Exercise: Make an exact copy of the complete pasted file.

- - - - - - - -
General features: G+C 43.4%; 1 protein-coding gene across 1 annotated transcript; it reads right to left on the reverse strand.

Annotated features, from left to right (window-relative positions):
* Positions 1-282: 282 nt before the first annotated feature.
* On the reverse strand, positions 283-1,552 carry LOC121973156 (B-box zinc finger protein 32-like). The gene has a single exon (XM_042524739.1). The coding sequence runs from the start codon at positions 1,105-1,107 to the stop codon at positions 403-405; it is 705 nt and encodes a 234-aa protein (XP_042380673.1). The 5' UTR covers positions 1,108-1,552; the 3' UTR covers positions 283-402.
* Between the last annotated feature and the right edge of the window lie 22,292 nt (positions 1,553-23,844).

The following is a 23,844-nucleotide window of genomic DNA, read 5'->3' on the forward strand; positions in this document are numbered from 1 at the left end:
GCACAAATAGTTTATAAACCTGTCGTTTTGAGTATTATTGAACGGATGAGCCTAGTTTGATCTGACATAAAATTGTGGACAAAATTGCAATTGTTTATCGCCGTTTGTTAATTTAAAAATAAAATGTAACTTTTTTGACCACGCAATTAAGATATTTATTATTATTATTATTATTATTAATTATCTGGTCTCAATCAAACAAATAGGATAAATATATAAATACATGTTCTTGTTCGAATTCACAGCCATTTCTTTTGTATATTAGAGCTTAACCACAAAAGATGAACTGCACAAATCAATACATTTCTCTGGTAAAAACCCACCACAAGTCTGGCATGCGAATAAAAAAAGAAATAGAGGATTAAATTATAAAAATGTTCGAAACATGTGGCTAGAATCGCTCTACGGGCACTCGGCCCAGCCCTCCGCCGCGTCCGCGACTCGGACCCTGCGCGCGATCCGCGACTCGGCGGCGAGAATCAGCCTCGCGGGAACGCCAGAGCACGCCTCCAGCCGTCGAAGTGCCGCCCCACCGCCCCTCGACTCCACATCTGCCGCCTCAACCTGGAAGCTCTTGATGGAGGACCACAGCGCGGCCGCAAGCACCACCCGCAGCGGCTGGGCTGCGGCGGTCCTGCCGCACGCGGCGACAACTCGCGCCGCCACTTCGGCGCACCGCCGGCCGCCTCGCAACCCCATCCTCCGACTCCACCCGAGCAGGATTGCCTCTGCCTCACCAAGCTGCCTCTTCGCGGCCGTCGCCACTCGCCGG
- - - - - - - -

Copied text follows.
General features: G+C 43.4%; 1 protein-coding gene across 1 annotated transcript; it reads right to left on the reverse strand.

Annotated features, from left to right (window-relative positions):
* Positions 1-282: 282 nt before the first annotated feature.
* On the reverse strand, positions 283-1,552 carry LOC121973156 (B-box zinc finger protein 32-like). The gene has a single exon (XM_042524739.1). The coding sequence runs from the start codon at positions 1,105-1,107 to the stop codon at positions 403-405; it is 705 nt and encodes a 234-aa protein (XP_042380673.1). The 5' UTR covers positions 1,108-1,552; the 3' UTR covers positions 283-402.
* Between the last annotated feature and the right edge of the window lie 22,292 nt (positions 1,553-23,844).

The following is a 23,844-nucleotide window of genomic DNA, read 5'->3' on the forward strand; positions in this document are numbered from 1 at the left end:
GCACAAATAGTTTATAAACCTGTCGTTTTGAGTATTATTGAACGGATGAGCCTAGTTTGATCTGACATAAAATTGTGGACAAAATTGCAATTGTTTATCGCCGTTTGTTAATTTAAAAATAAAATGTAACTTTTTTGACCACGCAATTAAGATATTTATTATTATTATTATTATTATTAATTATCTGGTCTCAATCAAACAAATAGGATAAATATATAAATACATGTTCTTGTTCGAATTCACAGCCATTTCTTTTGTATATTAGAGCTTAACCACAAAAGATGAACTGCACAAATCAATACATTTCTCTGGTAAAAACCCACCACAAGTCTGGCATGCGAATAAAAAAAGAAATAGAGGATTAAATTATAAAAATGTTCGAAACATGTGGCTAGAATCGCTCTACGGGCACTCGGCCCAGCCCTCCGCCGCGTCCGCGACTCGGACCCTGCGCGCGATCCGCGACTCGGCGGCGAGAATCAGCCTCGCGGGAACGCCAGAGCACGCCTCCAGCCGTCGAAGTGCCGCCCCACCGCCCCTCGACTCCACATCTGCCGCCTCAACCTGGAAGCTCTTGATGGAGGACCACAGCGCGGCCGCAAGCACCACCCGCAGCGGCTGGGCTGCGGCGGTCCTGCCGCACGCGGCGACAACTCGCGCCGCCACTTCGGCGCACCGCCGGCCGCCTCGCAACCCCATCCTCCGACTCCACCCGAGCAGGATTGCCTCTGCCTCACCAAGCTGCCTCTTCGCGGCCGTCGCCACTCGCCGG